‘Tech-co first, telco second’ – private 5G firm Citymesh emerges as MNO for enterprises


On the face of it, the acquisition of local internet service provider EDPnet by Belgium-based Citymesh, which describes itself lately as a telco “challenger” brand in its home market, holds limited interest – to RCR’s enterprise readership, at least. But in ways, the deal tells the unlikely story of a private 5G tech-co specialist that became a public 5G telco challenger brand, whilst never veering from its original vision to serve the developing Industry 4.0 market.

The circumstances of EDPnet’s troubled ownership are interesting, insofar as the company filed for bankruptcy last winter and sold (for €20.5 million) to operator Proximus this spring, only for the local competition authority to force its resale in the summer, which is where eventually Citymesh stepped in. But the real diversion is to chat about its parallel activities in the private 5G market – where Citymesh can hardly be considered a ‘challenger’ – and discern how all the pieces might just fit together in a comprehensive Industry 4.0 puzzle.

“We are a tech-co first, and a telco second,” says Mitch De Geest, chief executive at Citymesh, as a reminder of its roots. He explains away the new deal for EDPnet in terms of its Digi Belgium joint venture with Romanian outfit Digi Communications, which (via cable subsidiary RCS & RDS) runs ‘challenger’ networks in Spain, Portugal, and Italy, as well as its home country. De Geest says: “It was the last remaining independent operator in Belgium; all the others have been acquired by the big three operators. It is a perfect fit for our national MNO strategy. We have acquired 50,000 fixed line customers and 60 staff – which already know the consumer and enterprise markets very well.”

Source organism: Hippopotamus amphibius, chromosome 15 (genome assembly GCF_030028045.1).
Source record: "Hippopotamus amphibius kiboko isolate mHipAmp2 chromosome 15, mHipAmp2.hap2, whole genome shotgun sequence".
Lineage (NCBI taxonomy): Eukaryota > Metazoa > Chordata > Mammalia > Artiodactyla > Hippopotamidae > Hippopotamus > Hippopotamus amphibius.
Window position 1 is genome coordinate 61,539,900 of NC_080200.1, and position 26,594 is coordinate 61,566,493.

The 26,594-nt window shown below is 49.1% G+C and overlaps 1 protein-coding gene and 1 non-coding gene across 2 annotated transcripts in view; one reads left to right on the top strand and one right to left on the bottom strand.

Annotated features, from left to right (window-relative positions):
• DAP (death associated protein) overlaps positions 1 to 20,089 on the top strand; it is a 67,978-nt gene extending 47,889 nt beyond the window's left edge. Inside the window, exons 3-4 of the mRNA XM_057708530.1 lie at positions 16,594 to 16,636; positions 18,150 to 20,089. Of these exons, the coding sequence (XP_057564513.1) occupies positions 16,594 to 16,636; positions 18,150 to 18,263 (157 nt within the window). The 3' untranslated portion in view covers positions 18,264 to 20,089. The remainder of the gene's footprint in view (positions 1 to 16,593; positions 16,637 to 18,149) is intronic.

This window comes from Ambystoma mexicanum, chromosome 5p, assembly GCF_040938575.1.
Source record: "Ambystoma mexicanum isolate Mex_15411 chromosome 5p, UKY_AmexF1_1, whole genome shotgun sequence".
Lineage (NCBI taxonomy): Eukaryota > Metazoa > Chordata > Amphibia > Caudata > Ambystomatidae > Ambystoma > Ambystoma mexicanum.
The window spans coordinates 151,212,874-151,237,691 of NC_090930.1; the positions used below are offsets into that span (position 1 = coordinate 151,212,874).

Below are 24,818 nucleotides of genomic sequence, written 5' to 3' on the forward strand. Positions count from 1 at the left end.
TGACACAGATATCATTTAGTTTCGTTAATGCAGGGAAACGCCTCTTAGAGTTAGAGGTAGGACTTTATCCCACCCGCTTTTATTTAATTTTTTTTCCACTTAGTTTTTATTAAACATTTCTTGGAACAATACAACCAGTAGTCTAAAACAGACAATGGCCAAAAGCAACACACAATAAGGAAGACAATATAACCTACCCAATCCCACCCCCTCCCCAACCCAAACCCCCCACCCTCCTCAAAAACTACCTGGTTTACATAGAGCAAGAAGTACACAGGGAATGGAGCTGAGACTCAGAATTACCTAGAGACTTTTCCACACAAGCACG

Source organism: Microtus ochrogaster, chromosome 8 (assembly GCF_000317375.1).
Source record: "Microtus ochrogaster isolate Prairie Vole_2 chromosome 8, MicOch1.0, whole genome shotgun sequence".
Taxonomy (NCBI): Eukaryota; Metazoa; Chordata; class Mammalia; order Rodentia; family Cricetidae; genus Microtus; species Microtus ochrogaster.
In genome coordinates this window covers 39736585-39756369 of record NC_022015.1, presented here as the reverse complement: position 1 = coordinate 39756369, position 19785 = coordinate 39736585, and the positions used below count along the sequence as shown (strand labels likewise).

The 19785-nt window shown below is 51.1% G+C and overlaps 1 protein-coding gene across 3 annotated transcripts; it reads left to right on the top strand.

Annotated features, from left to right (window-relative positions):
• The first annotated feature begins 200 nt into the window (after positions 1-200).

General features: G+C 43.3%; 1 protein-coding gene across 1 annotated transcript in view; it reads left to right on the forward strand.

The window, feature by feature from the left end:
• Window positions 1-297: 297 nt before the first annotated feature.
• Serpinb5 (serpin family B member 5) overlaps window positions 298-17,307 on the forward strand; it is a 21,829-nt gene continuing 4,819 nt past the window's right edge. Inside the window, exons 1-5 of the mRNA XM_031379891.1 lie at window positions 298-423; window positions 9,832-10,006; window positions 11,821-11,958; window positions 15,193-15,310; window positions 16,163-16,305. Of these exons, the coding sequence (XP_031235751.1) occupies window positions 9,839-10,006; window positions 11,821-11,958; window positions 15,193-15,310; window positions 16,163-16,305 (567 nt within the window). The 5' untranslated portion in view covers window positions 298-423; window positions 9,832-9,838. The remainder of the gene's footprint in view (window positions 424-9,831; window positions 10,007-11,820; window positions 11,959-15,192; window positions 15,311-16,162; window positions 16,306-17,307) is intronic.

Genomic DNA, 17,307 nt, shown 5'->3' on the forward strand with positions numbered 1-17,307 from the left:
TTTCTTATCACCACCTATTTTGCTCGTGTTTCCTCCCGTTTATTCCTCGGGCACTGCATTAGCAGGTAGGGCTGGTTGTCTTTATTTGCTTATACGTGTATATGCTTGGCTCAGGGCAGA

De Geest – lots of acquisitions, lots of spectrum, lots of interests, lots of opportunities

In June, Digi Belgium spent €114.33 million for the rights to frequencies in the 700 MHz, 900 MHz, 1800 MHz, 2100 MHz, and 3600 MHz spectrum bands. In August, the joint-venture firm announced a five-year national roaming deal with Proximus to provide cover while it constructed its own network in the country; it also confirmed the acquisition of 400-odd antenna sites from Proximus to kickstart the rollout. “We acquired the largest portfolio of [public] spectrum in 2022, but we are still rolling out the public network,” says De Geest. In truth, the deal for EDPnet sounds like a useful piece of business; but it’s hardly the real Citymesh story.

Because Citymesh, owned by IT group Cegeka, is running three other units in tandem, which are variously more developed and dynamic than a challenger network selling straight telecoms to consumers – even if it is seeking to disrupt incumbent operators Proximus, Telenet, and Orange along the way. The most significant of these is its private networks business, which owns dedicated spectrum for private LTE and 5G in Belgium at 3.5 GHz (acquired way back in 2015) and 2.6 GHz (in 2022); the latter was extended last year with a further 45MHz (TDD) tranche, acquired from Dense Air. It can also make spot usage of the new Digi Belgium airwaves for private 5G. 

“Our spectrum portfolio is solid,” says De Geest. The Dutch regulator has just declared open season on the parallel 3.6 GHz band in the Netherlands. For its part, Belgium is yet to release dedicated mid-band spectrum for individual enterprises, which means Citymesh’s licensed 100MHz chunk of the 3.5 GHz band, which has multiplied over eight years and stretches into the North Sea, exists as the primary vehicle for cellular-geared Industry 4.0 in the country – and has afforded Citymesh a big headstart in the global private cellular market. “No private spectrum is available. But we have our own, and we’ve been able to deploy since 2015. We were one of the very first in Europe,” he says.

All along, it has worked with Nokia; sometimes, typically in smaller venues, Citymesh deploys a core network from Athonet instead, says De Geest, but the radio units are always from the Finnish firm. Alongside, and almost as keenly, the same Citymesh unit is selling (private) Wi-Fi on a grand scale – to cities and venues. “We have deployed WI-Fi in 100 cities in Belgium and the Netherlands, and in train stations and public buildings, and museums and stadiums. It is part of a smart city play, but we are getting lots of questions from cities about private 5G now, too.” The other two Citymesh divisions work in tandem with its corporate networks offer.